George Spater and Ian Parsons. A Marriage of True Minds:  An Intimate Portrait of Leonard and Virginia Woolf. London:  Jonathan Cape and the Hogarth Press, 1977. A good look at the relationship between the two.

J. H. Willis, Jr. Leonard and Virginia Woolf as Publishers:  The Hogarth Press, 1917-1941.Charlottesville and London:  University Press of Virginia, 1992. A really good resource for information about Hogarth and other small presses at the time. Very detailed and interesting.

Leonard Woolf. Leonard’s five volumes of autobiography are really interesting accounts of, not only his life, but the world around him at the time. All are published by Harcourt, Brace and World. In chronological order they are:

Sowing:  An Autobiography of the Years 1880 to 1904.  1960.

Growing:  An Autobiography of the Years 1904 to 1911.  1961.

Beginning Again:  An Autobiography of the Years 1911 to 1918.  1964.

Downhill All the Way:  An Autobiography of the Years 1919 to 1939.  1967.

It’s the Journey Not the Arrival that Matters:  An Autobiography of the Years 1939 to 1969.  1969.

Virginia Woolf. A Room of One’s Own. New York:  Harcourt Brace and Co., 1989. This version has a good foreword by Mary Gordon.

Video tips:

A Room of One’s Own. Eileen Atkins re-created Virginia’s lecture at Cambridge in a one-woman show, and taped it for PBS. It’s just her on stage with props and costumes, but very well done. Date unknown.

Carrington. Terrific film about the relationship between Lytton Strachey and his partner, Dora Carrington. The beginning scenes show the Bloomsbury group at Vanessa Bell’s Sussex house, Charleston, where it was filmed. Jonathan Pryce and Emma Thompson.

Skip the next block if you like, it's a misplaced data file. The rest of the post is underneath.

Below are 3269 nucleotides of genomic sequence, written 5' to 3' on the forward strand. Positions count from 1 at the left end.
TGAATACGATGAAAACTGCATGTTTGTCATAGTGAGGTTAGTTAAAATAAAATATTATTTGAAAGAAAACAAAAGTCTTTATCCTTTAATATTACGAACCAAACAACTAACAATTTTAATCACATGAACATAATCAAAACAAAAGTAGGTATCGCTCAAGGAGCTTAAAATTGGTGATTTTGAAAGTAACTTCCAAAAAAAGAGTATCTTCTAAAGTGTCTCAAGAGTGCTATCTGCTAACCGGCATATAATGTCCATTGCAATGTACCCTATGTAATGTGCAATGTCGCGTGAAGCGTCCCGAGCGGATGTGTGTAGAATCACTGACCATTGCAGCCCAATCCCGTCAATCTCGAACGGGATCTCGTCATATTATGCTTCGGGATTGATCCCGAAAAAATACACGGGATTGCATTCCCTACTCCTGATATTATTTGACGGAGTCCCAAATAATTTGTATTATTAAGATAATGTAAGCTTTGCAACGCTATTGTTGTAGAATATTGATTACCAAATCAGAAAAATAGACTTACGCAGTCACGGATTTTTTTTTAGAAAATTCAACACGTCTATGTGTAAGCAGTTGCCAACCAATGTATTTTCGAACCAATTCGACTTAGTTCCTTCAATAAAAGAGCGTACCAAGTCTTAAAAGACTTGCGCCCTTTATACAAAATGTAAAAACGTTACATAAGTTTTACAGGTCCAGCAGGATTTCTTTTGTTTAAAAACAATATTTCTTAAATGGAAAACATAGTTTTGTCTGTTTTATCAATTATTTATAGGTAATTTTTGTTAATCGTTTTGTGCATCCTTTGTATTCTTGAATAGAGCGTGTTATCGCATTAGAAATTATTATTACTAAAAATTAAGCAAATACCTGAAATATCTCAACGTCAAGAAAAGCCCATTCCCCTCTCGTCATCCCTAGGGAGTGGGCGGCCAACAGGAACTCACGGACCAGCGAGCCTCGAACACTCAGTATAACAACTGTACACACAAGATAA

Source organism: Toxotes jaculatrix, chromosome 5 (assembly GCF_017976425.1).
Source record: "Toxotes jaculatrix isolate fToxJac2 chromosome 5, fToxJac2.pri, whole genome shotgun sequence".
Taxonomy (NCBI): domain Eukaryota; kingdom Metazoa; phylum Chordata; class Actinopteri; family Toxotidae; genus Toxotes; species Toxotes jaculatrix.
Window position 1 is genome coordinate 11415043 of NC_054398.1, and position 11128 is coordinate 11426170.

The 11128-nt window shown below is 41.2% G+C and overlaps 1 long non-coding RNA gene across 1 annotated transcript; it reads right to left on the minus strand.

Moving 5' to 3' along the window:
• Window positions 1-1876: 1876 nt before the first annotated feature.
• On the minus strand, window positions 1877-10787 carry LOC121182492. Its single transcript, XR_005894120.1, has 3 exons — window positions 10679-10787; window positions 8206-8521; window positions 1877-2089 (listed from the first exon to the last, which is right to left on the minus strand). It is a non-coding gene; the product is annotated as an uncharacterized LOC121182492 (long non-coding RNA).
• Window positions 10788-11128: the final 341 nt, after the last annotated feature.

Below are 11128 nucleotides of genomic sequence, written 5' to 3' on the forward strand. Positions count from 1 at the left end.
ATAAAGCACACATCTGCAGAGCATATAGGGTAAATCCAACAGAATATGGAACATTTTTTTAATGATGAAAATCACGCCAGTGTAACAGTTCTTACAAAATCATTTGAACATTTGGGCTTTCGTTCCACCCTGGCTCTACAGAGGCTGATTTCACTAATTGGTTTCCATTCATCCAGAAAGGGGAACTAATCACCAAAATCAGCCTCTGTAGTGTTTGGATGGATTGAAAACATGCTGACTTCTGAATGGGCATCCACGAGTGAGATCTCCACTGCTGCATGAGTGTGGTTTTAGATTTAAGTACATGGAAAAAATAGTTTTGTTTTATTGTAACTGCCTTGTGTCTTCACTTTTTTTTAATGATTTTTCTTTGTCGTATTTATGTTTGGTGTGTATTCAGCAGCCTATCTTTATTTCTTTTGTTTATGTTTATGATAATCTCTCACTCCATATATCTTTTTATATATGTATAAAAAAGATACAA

Mrs. Dalloway. Vanessa Redgrave was the perfect choice to portray Virginia’s favorite heroine. The New Yorker said, “…the spirit of Virginia Woolf has been caught, its heart still beating, on the screen.” Also featuring Rupert Graves; directed by Marleen Gorris.

The Hours. Even more amazing than Cunningham’s feat in writing his complex novel is that the film version lives up to it. A Best Actress Oscar for Nicole Kidman as Virginia; also starring Miranda Richardson as Vanessa and Stephen Dillane as Leonard. Eileen Atkins has a small part as the flower shop owner in New York. The scenes of Los Angeles in the 1950s were all filmed near where we lived in Hollywood, Florida.

Travel tips:

The Bloomsbury section of London is a great place to walk around. There are also scheduled tours through London Walks, but they sometimes focus on other decades rather than when the Bloomsberries lived there. If you want to do it right, I’ll take you!

Charleston Farmhouse, outside of Lewes, east Sussex is well worth the trip for any scheduled talk, workshop, guided walk or tour, and also just to visit. Their annual festival in May is a special treat. www.charleston.org.uk

If you would like to be included on the “Such Friends” mailing list, e-mail Kathleen Dixon Donnelly at kaydee@gypysteacher.com or visit us a www.suchfriends.wordpress.com, and @SuchFriends.